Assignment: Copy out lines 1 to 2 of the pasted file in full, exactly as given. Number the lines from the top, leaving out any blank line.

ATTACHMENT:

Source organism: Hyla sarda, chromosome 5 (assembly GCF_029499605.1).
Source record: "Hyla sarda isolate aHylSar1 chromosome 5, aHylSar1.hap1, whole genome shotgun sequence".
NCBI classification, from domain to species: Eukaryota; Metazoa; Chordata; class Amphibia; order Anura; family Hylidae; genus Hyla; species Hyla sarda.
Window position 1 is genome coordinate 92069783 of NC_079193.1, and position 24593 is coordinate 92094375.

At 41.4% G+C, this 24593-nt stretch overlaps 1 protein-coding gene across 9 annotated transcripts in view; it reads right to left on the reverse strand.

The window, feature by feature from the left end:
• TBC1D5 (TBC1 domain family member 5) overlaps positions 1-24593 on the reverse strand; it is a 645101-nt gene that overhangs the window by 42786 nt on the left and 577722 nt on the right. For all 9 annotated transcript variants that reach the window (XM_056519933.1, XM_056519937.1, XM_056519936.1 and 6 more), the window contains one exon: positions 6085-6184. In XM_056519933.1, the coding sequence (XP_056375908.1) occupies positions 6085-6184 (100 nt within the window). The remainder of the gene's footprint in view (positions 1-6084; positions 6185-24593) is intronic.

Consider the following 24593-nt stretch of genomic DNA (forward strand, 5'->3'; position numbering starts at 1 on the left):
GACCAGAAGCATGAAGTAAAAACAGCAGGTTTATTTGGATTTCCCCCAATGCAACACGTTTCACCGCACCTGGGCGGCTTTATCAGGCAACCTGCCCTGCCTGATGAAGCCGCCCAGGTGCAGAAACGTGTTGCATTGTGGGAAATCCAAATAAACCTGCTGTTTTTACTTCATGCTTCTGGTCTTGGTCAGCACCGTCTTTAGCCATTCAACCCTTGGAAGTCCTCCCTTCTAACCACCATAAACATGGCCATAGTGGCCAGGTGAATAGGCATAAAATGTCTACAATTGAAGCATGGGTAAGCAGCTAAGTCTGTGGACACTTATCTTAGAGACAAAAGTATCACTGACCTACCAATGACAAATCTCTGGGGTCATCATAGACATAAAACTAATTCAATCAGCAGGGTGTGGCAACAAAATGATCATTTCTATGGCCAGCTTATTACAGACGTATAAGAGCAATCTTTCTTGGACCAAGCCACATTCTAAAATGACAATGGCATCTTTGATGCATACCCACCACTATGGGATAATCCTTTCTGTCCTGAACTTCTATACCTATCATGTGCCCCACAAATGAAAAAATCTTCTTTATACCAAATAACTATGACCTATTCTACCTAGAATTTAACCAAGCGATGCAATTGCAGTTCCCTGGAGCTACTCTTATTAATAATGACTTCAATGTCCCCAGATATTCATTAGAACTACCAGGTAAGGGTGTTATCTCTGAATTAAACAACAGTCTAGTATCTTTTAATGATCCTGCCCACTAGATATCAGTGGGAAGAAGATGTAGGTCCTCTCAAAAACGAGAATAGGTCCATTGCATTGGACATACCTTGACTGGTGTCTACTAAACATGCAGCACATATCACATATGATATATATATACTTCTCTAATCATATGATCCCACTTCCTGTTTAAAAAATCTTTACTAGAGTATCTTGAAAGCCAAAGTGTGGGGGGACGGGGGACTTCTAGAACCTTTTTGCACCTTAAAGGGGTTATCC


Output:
Source organism: Hyla sarda, chromosome 5 (assembly GCF_029499605.1).
Source record: "Hyla sarda isolate aHylSar1 chromosome 5, aHylSar1.hap1, whole genome shotgun sequence".